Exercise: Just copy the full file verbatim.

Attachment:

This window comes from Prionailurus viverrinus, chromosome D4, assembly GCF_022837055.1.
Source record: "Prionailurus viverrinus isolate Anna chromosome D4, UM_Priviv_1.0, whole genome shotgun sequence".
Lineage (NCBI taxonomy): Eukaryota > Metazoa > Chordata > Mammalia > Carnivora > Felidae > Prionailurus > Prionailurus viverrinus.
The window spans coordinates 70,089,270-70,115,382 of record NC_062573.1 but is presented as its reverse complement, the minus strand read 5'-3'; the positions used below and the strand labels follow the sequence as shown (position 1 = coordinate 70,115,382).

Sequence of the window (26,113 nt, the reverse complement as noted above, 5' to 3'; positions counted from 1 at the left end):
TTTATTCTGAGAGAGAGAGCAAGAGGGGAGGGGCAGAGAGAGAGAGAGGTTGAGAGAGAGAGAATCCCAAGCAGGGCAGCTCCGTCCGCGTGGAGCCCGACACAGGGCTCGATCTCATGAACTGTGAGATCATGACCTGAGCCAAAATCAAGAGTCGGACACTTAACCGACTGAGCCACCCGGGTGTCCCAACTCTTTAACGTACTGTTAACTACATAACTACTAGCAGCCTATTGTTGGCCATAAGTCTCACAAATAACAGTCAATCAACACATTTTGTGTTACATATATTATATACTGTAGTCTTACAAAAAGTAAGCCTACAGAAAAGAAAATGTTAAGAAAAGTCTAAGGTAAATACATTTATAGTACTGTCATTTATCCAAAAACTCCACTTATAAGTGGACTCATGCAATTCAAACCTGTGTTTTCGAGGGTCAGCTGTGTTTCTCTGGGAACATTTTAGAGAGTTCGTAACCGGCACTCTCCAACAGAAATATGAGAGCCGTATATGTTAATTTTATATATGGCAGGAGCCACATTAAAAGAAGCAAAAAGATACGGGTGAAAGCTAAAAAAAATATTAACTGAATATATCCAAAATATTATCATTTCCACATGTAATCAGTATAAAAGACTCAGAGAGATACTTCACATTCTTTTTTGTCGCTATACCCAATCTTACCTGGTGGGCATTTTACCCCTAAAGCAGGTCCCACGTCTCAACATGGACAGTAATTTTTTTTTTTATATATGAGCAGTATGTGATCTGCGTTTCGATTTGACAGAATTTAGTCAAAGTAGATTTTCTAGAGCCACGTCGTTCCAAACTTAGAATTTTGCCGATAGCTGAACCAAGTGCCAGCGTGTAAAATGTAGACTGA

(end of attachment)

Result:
This window comes from Prionailurus viverrinus, chromosome D4, assembly GCF_022837055.1.
Source record: "Prionailurus viverrinus isolate Anna chromosome D4, UM_Priviv_1.0, whole genome shotgun sequence".
Lineage (NCBI taxonomy): Eukaryota > Metazoa > Chordata > Mammalia > Carnivora > Felidae > Prionailurus > Prionailurus viverrinus.
The window spans coordinates 70,089,270-70,115,382 of record NC_062573.1 but is presented as its reverse complement, the minus strand read 5'-3'; the positions used below and the strand labels follow the sequence as shown (position 1 = coordinate 70,115,382).

Sequence of the window (26,113 nt, the reverse complement as noted above, 5' to 3'; positions counted from 1 at the left end):
TTTATTCTGAGAGAGAGAGCAAGAGGGGAGGGGCAGAGAGAGAGAGAGGTTGAGAGAGAGAGAATCCCAAGCAGGGCAGCTCCGTCCGCGTGGAGCCCGACACAGGGCTCGATCTCATGAACTGTGAGATCATGACCTGAGCCAAAATCAAGAGTCGGACACTTAACCGACTGAGCCACCCGGGTGTCCCAACTCTTTAACGTACTGTTAACTACATAACTACTAGCAGCCTATTGTTGGCCATAAGTCTCACAAATAACAGTCAATCAACACATTTTGTGTTACATATATTATATACTGTAGTCTTACAAAAAGTAAGCCTACAGAAAAGAAAATGTTAAGAAAAGTCTAAGGTAAATACATTTATAGTACTGTCATTTATCCAAAAACTCCACTTATAAGTGGACTCATGCAATTCAAACCTGTGTTTTCGAGGGTCAGCTGTGTTTCTCTGGGAACATTTTAGAGAGTTCGTAACCGGCACTCTCCAACAGAAATATGAGAGCCGTATATGTTAATTTTATATATGGCAGGAGCCACATTAAAAGAAGCAAAAAGATACGGGTGAAAGCTAAAAAAAATATTAACTGAATATATCCAAAATATTATCATTTCCACATGTAATCAGTATAAAAGACTCAGAGAGATACTTCACATTCTTTTTTGTCGCTATACCCAATCTTACCTGGTGGGCATTTTACCCCTAAAGCAGGTCCCACGTCTCAACATGGACAGTAATTTTTTTTTTTATATATGAGCAGTATGTGATCTGCGTTTCGATTTGACAGAATTTAGTCAAAGTAGATTTTCTAGAGCCACGTCGTTCCAAACTTAGAATTTTGCCGATAGCTGAACCAAGTGCCAGCGTGTAAAATGTAGACTGA